Saturday, October 25, 2014

A neat Thought

Forever is composed of nows. Emily Dickinson

     I saw this on a blog I ready. The blogger allowed those reading to share this anyway we wanted.  I love the message. Just wanted to share this with all of you.

Friday, October 24, 2014

Wait for the LORD

“For evil men will be cut off, but those who hope in the Lord will inherit the land.”
Psalm 37:9 (NIV)

When we see evil men flourish in their endeavors, we wonder why they advance and strong believers flounder. What we forget is that what we see is not the full picture. We see only what’s in front of us. We don’t know what will come to them or to us in the future. Our pastor recently gave an illustration about this. “We watch a parade. We can only see what happens right before us; what we don’t see is the beginning or the end.” I remember accompanying my husband to the Indianapolis 500 race shortly after we were married. We sat in the infield in one of the corners of the track. All we could see was what happened in that short span of space.

God’s Word tells us to ‘wait for the LORD’ (Psalm 27:14, NIV) by waiting we might learn we don’t really want that job that someone else got. Maybe, we can’t really do what needs to be done. God might have something else in mind for us.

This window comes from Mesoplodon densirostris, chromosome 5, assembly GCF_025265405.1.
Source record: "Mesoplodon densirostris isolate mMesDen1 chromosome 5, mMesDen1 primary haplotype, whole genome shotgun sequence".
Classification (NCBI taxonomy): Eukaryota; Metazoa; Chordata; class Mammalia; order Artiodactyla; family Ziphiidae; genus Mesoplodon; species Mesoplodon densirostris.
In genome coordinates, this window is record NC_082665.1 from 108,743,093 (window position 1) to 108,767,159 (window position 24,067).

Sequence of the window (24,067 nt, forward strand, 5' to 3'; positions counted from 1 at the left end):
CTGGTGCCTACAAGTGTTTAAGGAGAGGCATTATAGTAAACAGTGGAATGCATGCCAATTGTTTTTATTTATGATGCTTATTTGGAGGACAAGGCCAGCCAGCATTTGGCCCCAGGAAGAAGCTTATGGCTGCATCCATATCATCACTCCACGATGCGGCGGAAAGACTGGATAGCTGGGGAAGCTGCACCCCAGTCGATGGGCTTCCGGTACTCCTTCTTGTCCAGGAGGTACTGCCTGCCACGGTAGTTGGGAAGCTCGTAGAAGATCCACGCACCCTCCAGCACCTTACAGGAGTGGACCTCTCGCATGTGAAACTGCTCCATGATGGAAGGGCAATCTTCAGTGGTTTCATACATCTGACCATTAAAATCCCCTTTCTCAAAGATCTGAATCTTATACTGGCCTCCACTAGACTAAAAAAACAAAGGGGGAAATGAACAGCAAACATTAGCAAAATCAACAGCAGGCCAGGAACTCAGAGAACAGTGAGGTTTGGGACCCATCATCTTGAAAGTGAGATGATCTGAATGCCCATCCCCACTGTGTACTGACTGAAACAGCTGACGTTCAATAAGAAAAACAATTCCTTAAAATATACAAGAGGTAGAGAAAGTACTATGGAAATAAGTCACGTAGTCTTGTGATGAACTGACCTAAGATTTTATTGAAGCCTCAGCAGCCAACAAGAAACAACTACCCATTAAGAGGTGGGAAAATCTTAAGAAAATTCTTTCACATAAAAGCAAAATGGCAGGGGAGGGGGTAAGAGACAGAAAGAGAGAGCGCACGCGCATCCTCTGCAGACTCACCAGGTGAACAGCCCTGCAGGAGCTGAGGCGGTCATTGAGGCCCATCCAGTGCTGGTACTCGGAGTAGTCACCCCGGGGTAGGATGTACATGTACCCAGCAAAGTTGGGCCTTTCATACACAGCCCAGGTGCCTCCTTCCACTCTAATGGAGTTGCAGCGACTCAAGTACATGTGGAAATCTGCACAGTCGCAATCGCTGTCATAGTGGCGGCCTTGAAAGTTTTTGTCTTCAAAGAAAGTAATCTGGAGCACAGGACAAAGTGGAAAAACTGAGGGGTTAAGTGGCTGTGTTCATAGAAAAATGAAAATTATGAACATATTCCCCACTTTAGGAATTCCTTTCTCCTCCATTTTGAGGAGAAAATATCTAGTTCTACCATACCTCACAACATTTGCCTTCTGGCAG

When we wait on the LORD, we allow Him to be in control.  

Tuesday, October 21, 2014



A Journey of Greif and Grace 
By Mary Potter Kenyon

Mrs. Kenyon allows her readers into her personal journey of grief. She started this trip when she lost her mother. The grief intensified when she lost her husband, a Cancer survivor, to a heart attack. Her walk through grief became very complex when she lost her 8 year old grandson to a rare form of Cancer.

Mary bares hear soul when she tells of the anguish of losing her dear David, after almost 34 years of marriage. Their experience with David’s Cancer had brought them closer together than they had been in sometime.

Because she had three daughters still at home, Mary had to choose to grieve quietly, crying when no one was around.
Her grandson, Jacob, was first diagnosed when he was a small child. At this time David was going through Cancer treatments. Mary couldn’t ‘be there’ for her daughter and her son-in-law. Jacob's Cancer came back shortly before David died. Mary couldn't help care for her other granchildren due to her being emotionally unhealthy. Jacob battled Cancer for 2 ½ years.